Carina van den Hoven is an Egyptologist who specialises in Ancient Egyptian languages and writing systems, iconography, religion and archaeology. Van den Hoven is currently Research Fellow at NINO and Chercheur Associée at the École Pratique des Hautes Études, Paris, Équipe d’Accueil 4519 “Egypte ancienne: archéologie, langue, religion”. Since 2017 she is Director of the Leiden University Mission to the Theban Necropolis, which undertakes fieldwork in Theban Tomb 45, Sheikh Abd el-Qurna, Luxor.
Her expertise and research interests in Egyptology are in the principles and practice of temple decoration and tomb decoration, focusing on the interplay between iconography, inscriptions, architecture and religious ideas. Her research focuses not only on Pharaonic Egypt, but extends into the Graeco-Roman Period, and addresses such varied topics as textual and iconographic transmission processes, sacred architecture, archaeology of religion, ritual landscapes, and cultural memory.
Van den Hoven obtained her first MA degree in French language and literature at Leiden University in 2005, specialising in 19th century French travel literature. The topic of her MA-thesis was concerned with male and female perspectives on 19th century Egypt. The analysis was based on the travel narratives of Suzanne Voilquin, Gérard de Nerval, Valérie de Gasparin, Gustave Flaubert and Maxime Du Camp.
In 2009 Van den Hoven obtained her second MA degree in Egyptology at Leiden University, with a double specialisation in Egyptian art & archaeology as well as in the entire range of ancient Egyptian languages and writing systems (6-year curriculum). The topic of her MA-thesis in Egyptology was concerned with an analysis of the decoration-system of the temple of Kalabsha and the ways in which it reflects the cultic landscape of the Dodecaschoenos and imperial religious policy in Lower-Nubia in the early Roman Period.
In 2017 Van den Hoven obtained a double PhD degree in Egyptology at Leiden University and the École Pratique des Hautes Études in Paris. Her PhD research was an analysis of the use of tradition and the conceptualisation of innovation in the composition of ritual texts and temple wall decoration in Ptolemaic Egypt. This analysis allowed her to identify various modes and strategies of textual and iconographic transmission that were used by the ancient scribes in the processes of composing religious ritual texts and temple wall decoration. Van den Hoven’s research was not only an analysis of the role and function of tradition in new ritual compositions, but it also examined the extent of originality of these compositions. This approach allowed her to reach new conclusions on the conceptualization of innovation in Ancient Egyptian ritual composition. Van den Hoven successfully obtained various national and international grants for this research. The results of her research have been published in several (peer reviewed) articles. She is currently preparing the publication of her PhD dissertation as a monograph.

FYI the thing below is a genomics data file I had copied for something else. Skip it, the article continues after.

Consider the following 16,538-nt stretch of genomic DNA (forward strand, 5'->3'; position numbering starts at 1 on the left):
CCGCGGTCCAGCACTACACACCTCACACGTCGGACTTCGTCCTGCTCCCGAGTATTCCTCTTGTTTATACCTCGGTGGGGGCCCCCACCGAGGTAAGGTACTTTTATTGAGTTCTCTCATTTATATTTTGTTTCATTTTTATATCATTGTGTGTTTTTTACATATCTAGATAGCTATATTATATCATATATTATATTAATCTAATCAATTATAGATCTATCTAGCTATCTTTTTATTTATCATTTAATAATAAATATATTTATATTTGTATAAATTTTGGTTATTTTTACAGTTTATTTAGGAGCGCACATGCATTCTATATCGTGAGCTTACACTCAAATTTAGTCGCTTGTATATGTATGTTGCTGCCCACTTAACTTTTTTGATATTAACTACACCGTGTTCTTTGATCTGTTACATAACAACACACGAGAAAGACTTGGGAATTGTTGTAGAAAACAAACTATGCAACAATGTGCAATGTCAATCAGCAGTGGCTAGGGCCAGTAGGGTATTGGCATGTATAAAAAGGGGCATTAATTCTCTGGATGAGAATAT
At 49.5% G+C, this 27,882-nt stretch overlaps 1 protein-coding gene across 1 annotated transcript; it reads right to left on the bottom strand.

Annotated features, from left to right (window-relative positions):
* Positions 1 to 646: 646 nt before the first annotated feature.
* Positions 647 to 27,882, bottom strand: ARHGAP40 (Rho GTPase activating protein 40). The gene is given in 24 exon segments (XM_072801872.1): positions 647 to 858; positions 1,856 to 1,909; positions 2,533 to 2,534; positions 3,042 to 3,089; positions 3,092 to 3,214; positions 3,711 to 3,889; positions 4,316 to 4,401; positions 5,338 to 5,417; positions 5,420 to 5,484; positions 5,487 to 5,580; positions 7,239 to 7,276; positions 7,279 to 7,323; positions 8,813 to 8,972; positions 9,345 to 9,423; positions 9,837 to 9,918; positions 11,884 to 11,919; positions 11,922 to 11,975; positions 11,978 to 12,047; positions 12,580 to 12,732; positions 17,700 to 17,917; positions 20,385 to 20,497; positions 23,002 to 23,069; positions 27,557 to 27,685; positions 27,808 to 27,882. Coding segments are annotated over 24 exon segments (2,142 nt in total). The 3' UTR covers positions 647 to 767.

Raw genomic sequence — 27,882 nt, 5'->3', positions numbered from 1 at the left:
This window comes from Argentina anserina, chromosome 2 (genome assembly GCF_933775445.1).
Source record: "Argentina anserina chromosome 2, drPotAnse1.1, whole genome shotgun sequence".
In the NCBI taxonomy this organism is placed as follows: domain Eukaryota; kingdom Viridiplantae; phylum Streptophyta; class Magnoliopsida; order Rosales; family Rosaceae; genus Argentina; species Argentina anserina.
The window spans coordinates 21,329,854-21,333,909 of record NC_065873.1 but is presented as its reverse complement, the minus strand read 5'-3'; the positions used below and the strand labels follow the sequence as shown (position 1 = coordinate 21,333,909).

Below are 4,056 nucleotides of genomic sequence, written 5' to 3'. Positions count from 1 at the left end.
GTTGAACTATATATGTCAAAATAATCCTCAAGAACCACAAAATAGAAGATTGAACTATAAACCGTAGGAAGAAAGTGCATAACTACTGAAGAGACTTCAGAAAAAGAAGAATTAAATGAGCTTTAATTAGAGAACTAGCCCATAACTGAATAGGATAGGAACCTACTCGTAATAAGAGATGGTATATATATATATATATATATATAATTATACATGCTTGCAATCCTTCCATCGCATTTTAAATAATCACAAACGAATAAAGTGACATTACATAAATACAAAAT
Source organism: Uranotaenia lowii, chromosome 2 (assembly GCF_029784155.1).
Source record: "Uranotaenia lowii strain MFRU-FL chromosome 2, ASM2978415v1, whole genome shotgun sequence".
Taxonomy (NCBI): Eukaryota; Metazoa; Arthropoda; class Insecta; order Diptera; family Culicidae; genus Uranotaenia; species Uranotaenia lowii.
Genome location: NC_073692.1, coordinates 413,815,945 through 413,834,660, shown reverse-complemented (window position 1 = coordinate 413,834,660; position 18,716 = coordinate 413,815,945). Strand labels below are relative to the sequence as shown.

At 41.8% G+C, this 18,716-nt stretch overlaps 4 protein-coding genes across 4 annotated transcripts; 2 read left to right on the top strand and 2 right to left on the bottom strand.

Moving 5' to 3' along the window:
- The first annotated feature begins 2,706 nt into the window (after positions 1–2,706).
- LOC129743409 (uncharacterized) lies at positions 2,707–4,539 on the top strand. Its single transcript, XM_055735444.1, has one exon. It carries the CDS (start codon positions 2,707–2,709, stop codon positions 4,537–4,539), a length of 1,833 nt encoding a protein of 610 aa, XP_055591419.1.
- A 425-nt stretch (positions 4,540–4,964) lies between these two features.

From 2006 onwards Van den Hoven participated in various international fieldwork projects in Egypt, including the Saqqara Project (Leiden University and National Museum of Antiquities) and the Amheida Project in Dakhleh Oasis (Columbia University and New York University). She also carried out research independently in Egypt to collect unpublished source material for her MA thesis and PhD research. Since 2017 she is Director of the Leiden University Mission to the Theban Necropolis, which undertakes fieldwork in Theban Tomb 45 in Sheikh Abd el-Qurna, Luxor.
From 2013 to 2015 Van den Hoven held a position as lecturer in Egyptology at Leiden University, teaching various courses on BA and (Research) MA levels in the multidisciplinary programs “Ancient Cultures of the Mediterranean World” and “Classics and Ancient Civilizations”.
Since 2015 Van den Hoven is a board member of Ex Oriente Lux, the Dutch-Flemish Association for Ancient Near Eastern Studies and editor-in-chief of Phoenix, a Dutch-language journal for the archaeology and history of the Ancient Near East and Egypt.
For a full list of publications, see Academia.edu profile.